By now, you’ve probably heard about HBO’s hit show Euphoria somewhere on social media, even if you had no idea what those tweets about Maddy and Nate were about. It took me a while to garner the motivation needed to watch a new TV show. Granted, I’ve been reluctant to binge-watch anything after I unabashedly finished a season of the addicting yet deplorable reality show Love Island (which I ended up watching again through Euphoria because of Rue’s addiction to the show). But alas, after receiving one too many texts from my friends referencing the show, I commenced the binge one random afternoon.
Euphoria hits quickly — Rue’s sharp-tongued narration about household struggles, addiction, and depression are a quick-fire introduction into the intelligent teenager’s life. Chock-full of modern references, pellucid imagery, and brazen writing, Euphoria is a ride from start to finish. As one of my roommates noted, “This show is so dramatic.” Dramatic, yes, but within these theatrical narratives lies a truth about growing up. The characters ride a wave of self-destruction that sometimes feels more concordant with college life, but the show still offers high school kids a chance at viewing real struggles facing young adults today.
The show’s representation of people of color and transgender identities is also axiomatic to the show’s success. Jules, one of the main characters, is trans, yet her identity never serves as a foreground to the show. She is shaped by her identity, of course, but she also suffered the traumatic divorce of her parents and is struggling with her own confidence and self-acceptance. Maddy Perez is Latina and comes from a dysfunctional middle-class family, but her abusive relationship with terrifying jock, Nate Jacobs, is at the center of the show’s conflicts. Euphoria’s star, Rue, is a black teenage girl coping with addiction, depression, family problems, and numerous mental health struggles. Plus, they all have to manage the myriad of problems that arise from just existing in a small suburb full of young people. The show is about real people with different identities and it’s important to see them represented in a show aimed towards teenagers. Personally, I found it refreshing to watch a television show about high school life where characters actually look like people I went to high school with.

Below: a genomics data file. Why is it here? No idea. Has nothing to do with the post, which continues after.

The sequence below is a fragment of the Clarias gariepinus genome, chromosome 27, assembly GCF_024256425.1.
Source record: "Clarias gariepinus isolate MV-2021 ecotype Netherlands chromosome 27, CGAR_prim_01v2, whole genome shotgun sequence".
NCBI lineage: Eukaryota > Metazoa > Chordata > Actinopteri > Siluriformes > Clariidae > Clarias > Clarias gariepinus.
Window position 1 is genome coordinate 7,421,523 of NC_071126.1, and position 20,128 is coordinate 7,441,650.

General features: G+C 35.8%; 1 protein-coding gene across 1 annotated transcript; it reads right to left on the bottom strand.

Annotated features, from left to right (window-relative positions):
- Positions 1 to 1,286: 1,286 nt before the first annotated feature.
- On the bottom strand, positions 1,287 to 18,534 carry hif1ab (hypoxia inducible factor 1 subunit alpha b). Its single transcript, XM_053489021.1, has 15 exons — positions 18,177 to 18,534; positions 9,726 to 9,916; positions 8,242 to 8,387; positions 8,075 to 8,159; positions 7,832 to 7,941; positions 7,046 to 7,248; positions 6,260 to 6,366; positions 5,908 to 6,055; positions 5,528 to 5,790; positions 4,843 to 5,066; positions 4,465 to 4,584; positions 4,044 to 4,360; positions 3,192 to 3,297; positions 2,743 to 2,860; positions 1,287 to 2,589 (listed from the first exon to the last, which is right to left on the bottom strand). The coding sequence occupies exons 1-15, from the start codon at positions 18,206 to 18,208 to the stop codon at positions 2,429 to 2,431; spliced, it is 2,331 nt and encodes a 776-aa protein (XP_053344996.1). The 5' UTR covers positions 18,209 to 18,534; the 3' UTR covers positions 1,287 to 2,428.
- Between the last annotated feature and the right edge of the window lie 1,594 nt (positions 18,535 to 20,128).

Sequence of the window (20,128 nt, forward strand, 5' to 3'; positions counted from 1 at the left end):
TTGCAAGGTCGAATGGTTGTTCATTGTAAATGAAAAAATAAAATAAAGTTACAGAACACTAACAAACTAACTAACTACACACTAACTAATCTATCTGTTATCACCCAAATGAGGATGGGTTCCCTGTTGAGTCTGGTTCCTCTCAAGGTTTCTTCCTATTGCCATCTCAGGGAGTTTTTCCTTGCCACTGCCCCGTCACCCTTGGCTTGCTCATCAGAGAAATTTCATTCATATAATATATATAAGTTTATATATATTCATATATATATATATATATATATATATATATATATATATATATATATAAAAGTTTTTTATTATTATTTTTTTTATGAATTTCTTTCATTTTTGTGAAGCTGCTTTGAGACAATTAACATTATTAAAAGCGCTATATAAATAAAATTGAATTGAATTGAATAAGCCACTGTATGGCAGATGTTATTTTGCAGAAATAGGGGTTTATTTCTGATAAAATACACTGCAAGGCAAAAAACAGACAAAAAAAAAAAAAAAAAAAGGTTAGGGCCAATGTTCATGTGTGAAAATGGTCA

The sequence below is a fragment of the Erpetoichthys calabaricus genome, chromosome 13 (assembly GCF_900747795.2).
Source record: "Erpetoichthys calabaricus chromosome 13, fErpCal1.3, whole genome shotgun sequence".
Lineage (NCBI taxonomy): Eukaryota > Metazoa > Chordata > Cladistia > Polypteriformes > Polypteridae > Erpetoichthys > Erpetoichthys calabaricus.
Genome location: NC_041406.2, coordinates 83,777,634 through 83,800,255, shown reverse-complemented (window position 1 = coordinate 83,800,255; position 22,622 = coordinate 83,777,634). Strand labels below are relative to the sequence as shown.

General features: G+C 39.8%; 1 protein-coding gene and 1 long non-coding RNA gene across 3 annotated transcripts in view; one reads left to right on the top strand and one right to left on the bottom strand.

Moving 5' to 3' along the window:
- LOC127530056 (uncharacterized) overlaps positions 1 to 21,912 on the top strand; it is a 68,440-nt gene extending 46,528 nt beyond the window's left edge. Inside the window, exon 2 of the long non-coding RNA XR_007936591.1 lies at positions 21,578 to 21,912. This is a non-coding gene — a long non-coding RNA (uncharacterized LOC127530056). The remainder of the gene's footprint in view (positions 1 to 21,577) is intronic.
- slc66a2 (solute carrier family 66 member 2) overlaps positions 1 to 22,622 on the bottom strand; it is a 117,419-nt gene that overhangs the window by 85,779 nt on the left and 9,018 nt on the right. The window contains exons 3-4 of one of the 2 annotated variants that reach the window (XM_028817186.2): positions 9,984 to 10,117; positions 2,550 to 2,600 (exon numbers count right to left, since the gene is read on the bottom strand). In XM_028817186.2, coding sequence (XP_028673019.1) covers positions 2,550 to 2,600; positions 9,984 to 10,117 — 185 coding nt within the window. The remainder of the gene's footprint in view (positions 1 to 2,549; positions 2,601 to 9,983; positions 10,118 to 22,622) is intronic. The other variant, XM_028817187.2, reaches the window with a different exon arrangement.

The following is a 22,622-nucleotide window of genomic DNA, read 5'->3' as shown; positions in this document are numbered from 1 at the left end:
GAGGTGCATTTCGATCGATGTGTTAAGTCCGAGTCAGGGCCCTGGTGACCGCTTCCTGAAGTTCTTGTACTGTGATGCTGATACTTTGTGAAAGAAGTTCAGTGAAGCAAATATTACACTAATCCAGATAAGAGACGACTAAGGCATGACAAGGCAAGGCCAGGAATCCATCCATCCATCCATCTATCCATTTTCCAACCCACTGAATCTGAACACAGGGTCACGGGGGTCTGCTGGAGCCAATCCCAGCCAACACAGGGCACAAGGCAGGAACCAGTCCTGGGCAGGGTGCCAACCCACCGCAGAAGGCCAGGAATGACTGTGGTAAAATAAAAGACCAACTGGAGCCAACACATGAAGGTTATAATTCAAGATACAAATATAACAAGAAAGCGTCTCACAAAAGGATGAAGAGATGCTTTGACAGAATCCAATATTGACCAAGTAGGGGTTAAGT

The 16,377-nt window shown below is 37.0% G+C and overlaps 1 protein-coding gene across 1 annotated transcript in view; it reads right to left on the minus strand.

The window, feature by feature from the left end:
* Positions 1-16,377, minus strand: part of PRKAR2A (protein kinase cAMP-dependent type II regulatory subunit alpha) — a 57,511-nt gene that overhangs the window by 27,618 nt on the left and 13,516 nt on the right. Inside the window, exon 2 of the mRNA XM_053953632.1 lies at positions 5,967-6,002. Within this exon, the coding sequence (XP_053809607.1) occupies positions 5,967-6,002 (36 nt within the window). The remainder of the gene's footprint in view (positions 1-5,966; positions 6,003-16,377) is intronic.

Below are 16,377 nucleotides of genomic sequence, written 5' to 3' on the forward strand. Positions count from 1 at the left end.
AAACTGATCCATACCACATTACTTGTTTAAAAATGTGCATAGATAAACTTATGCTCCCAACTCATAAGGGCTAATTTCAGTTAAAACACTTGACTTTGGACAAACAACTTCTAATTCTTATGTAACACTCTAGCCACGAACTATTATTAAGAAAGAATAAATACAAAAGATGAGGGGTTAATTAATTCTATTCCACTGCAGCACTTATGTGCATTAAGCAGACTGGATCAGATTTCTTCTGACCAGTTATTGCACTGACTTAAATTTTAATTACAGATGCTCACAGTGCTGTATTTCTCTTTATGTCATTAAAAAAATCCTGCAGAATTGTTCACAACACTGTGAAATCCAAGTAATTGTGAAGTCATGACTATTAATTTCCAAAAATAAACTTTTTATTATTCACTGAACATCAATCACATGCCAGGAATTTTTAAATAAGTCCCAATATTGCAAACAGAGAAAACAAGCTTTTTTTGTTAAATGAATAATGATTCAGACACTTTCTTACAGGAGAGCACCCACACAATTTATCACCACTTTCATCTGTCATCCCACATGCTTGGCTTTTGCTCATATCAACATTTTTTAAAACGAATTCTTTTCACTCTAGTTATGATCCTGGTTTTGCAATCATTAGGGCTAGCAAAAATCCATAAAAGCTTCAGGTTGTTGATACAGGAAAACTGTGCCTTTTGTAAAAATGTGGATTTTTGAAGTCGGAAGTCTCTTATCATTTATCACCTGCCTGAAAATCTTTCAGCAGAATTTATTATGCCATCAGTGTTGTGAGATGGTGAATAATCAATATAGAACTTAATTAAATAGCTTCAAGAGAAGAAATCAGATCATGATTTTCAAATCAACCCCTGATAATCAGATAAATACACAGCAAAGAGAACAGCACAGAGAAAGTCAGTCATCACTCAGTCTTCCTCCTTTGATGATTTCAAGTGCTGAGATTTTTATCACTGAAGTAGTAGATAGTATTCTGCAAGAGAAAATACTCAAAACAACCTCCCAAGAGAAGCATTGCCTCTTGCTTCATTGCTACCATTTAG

The show’s dazzling shots are not the real foreground of the show — instead, they artistically capture the dynamics between the show’s characters. The camera almost seems to embrace the beauty and dimensionality of characters like Rue and Jules; Jules being the colorful, quirky teenager with sharp street style and Rue’s unkempt appearance serving as a gaze into her struggles and carefree personality. The striking feast of visuals creates an other-wordly, lucid look to the show while also maintaining a sheer familiarity in both surroundings and character arcs. This makes for some pretty great entertainment.
So, what should you know about Euphoria before you start watching? It’s equal parts painful, intelligent, and funny. It’s a breathless ride and it can certainly be hard to watch at times. However, I can concur that any time you spend watching the show will not be a waste of your time. Euphoria is exhilarating, which may be an ode to the title itself. But it’s honest and it brings up important issues about high school life that I previously did not dare to reflect upon. I want to believe that we are in an age where discussions about sexual violence, abusive relationships, divorce, drug addiction, and more are paramount to understanding how to help those affected, and this show is certainly a step in that direction.
Cover Photo: HBO